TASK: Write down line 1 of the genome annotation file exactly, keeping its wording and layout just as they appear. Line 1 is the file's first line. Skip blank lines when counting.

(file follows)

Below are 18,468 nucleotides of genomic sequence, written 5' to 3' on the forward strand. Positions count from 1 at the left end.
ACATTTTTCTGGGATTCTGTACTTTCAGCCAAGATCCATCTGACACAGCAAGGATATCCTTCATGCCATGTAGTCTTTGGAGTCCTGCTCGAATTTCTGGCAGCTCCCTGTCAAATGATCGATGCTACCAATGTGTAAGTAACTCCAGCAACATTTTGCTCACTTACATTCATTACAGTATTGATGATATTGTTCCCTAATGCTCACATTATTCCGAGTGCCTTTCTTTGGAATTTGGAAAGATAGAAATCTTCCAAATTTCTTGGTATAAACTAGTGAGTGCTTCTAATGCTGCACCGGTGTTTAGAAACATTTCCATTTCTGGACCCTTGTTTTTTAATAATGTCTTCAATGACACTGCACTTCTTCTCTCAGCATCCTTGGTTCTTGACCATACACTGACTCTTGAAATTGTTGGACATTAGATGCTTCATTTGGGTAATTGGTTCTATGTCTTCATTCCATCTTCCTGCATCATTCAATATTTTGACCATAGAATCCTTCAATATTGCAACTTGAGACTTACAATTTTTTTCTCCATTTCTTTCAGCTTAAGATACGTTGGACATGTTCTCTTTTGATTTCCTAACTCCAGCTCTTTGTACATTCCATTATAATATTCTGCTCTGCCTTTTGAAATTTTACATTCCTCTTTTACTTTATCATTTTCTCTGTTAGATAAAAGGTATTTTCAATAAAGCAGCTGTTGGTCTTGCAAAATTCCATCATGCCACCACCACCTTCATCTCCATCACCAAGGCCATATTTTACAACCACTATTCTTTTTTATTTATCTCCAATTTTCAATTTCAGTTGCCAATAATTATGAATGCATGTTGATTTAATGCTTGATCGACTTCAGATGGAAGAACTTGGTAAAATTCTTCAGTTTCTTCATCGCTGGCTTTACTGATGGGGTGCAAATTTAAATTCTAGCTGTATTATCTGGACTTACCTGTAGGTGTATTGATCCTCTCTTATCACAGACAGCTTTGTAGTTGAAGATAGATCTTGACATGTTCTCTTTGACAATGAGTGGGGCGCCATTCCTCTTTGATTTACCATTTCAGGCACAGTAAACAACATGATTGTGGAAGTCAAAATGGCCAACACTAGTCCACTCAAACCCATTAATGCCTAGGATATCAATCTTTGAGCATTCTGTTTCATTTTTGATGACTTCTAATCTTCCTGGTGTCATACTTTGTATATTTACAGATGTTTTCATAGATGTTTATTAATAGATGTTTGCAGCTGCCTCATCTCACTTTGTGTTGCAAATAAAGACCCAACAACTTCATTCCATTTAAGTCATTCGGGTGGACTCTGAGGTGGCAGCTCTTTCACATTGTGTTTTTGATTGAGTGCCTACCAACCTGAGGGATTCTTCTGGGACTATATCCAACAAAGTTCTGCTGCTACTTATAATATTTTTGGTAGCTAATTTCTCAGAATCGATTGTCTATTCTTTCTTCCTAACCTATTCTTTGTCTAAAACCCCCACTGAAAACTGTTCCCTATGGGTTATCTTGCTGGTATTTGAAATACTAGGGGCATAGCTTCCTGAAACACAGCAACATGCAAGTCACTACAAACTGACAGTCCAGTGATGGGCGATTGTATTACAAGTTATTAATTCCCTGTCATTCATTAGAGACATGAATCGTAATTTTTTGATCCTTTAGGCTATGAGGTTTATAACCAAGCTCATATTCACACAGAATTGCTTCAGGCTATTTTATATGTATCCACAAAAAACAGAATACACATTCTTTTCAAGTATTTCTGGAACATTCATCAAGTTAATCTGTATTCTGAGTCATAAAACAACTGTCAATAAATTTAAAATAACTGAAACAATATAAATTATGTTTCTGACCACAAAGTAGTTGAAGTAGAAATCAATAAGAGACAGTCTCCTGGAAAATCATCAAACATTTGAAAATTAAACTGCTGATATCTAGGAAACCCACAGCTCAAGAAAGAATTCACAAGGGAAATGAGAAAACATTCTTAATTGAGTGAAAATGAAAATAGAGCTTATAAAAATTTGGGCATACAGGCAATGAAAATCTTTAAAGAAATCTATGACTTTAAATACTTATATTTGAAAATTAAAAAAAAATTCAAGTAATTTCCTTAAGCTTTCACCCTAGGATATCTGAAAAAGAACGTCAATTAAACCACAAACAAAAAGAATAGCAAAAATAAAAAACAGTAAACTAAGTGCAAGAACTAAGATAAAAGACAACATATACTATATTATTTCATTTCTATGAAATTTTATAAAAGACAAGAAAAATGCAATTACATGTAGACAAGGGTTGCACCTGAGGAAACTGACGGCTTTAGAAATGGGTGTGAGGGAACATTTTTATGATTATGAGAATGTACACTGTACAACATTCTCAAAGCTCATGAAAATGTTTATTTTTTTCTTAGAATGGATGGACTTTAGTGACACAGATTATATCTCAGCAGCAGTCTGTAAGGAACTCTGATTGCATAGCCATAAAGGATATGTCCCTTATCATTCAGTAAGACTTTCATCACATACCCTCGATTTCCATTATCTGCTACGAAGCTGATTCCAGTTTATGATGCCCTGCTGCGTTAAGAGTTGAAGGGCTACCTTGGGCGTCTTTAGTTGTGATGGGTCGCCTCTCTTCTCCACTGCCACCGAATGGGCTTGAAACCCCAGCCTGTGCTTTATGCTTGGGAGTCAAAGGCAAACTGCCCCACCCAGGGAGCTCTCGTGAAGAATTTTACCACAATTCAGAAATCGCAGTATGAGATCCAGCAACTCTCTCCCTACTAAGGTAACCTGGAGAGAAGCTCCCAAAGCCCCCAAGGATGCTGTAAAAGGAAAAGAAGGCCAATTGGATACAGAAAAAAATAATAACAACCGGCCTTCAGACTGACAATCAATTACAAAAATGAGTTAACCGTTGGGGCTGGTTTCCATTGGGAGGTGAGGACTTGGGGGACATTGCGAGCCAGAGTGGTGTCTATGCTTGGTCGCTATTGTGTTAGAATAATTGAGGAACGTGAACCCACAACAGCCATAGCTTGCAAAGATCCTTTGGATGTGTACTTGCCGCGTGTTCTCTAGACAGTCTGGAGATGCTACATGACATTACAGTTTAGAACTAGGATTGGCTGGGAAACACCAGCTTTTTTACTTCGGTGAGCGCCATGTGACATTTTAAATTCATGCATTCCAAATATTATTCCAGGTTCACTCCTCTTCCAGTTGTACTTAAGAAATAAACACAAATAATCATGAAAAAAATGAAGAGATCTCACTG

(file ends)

Below are 18,468 nucleotides of genomic sequence, written 5' to 3' on the forward strand. Positions count from 1 at the left end.